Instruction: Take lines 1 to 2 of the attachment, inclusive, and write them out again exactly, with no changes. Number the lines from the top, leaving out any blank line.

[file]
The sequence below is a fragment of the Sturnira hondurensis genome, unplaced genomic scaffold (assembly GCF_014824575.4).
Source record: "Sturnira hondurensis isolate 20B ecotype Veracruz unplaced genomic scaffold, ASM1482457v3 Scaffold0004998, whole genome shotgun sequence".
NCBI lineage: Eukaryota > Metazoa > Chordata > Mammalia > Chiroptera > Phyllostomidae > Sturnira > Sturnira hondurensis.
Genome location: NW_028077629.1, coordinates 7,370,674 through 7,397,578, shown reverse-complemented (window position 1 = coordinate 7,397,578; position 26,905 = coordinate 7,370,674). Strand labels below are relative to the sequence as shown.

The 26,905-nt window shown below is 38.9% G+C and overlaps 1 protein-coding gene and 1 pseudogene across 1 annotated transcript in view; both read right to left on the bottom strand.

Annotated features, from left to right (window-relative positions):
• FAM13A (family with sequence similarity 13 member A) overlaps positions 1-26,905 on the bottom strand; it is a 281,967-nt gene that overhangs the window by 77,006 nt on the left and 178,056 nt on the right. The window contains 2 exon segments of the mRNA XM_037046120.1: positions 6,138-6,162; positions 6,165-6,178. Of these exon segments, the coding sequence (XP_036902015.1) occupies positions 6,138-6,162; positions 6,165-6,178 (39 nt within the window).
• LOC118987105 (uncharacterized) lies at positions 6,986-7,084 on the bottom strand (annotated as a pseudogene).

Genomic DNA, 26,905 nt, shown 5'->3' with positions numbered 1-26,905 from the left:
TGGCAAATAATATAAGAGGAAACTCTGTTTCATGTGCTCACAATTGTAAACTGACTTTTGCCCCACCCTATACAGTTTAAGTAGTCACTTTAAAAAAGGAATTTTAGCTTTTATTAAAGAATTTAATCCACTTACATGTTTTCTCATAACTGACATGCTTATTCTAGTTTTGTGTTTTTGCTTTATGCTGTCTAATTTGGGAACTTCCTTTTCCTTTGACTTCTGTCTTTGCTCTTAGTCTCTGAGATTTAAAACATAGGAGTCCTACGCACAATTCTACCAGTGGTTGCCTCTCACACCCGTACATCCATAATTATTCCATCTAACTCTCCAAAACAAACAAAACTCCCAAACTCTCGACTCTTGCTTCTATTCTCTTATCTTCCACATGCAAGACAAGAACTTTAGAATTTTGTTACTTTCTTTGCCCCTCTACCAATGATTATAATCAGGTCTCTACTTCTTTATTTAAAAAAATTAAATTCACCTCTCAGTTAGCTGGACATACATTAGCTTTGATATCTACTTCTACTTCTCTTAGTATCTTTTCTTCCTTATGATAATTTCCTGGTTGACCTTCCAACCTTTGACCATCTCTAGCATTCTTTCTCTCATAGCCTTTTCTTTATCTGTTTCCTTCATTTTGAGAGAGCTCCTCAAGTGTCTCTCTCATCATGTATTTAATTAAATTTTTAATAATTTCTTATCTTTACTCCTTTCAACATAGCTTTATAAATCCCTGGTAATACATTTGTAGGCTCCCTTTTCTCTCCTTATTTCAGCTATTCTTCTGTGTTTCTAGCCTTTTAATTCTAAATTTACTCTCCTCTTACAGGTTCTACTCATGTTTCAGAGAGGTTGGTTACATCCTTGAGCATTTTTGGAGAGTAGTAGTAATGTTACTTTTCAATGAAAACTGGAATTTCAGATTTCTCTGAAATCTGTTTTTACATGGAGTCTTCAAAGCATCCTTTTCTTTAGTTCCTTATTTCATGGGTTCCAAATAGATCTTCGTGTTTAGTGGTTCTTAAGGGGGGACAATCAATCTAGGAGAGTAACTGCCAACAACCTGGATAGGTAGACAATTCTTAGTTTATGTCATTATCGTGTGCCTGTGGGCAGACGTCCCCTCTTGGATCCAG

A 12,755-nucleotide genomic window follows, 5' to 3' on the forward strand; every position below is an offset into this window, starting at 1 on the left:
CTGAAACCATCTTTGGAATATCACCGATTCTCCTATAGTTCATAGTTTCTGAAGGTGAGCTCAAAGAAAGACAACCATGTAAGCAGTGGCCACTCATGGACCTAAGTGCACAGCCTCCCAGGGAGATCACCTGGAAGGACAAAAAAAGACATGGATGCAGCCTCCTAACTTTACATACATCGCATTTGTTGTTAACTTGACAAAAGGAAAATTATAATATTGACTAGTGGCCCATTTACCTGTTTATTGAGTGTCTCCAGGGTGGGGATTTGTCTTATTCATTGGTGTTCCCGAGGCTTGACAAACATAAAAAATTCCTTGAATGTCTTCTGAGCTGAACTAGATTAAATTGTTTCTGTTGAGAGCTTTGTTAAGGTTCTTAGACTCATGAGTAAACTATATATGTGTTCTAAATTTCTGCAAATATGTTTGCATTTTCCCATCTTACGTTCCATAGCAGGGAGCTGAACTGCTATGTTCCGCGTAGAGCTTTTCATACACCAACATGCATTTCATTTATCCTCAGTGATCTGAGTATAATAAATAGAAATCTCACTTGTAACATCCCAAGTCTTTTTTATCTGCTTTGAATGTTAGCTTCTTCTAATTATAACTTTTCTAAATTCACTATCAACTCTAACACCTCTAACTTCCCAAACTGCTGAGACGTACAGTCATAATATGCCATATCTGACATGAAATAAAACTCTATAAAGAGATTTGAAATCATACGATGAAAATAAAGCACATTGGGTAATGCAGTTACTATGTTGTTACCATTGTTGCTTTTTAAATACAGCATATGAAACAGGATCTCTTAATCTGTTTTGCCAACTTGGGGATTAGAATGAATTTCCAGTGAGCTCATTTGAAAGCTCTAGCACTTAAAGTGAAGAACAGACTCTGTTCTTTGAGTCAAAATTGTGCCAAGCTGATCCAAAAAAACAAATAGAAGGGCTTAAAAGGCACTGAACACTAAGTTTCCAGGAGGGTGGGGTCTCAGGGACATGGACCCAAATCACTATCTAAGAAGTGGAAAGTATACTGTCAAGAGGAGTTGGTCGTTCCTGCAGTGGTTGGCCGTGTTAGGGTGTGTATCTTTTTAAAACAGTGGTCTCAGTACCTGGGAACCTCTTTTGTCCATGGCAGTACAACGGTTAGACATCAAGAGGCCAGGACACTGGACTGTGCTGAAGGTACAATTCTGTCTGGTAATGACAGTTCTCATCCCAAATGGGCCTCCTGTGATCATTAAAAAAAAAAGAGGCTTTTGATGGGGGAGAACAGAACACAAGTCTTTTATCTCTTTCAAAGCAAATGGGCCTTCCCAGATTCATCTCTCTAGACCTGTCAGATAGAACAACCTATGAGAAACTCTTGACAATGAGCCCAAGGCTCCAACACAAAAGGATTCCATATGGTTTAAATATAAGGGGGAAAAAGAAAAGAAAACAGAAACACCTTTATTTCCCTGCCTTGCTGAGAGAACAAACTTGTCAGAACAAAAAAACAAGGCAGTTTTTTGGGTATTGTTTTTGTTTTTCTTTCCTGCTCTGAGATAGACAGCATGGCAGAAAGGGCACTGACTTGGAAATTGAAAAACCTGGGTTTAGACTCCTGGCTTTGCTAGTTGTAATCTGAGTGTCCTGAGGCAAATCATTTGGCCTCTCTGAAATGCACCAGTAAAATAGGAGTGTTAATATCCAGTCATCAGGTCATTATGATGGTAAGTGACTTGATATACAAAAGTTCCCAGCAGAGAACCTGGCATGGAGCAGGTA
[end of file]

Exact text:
The sequence below is a fragment of the Sturnira hondurensis genome, unplaced genomic scaffold (assembly GCF_014824575.4).
Source record: "Sturnira hondurensis isolate 20B ecotype Veracruz unplaced genomic scaffold, ASM1482457v3 Scaffold0004998, whole genome shotgun sequence".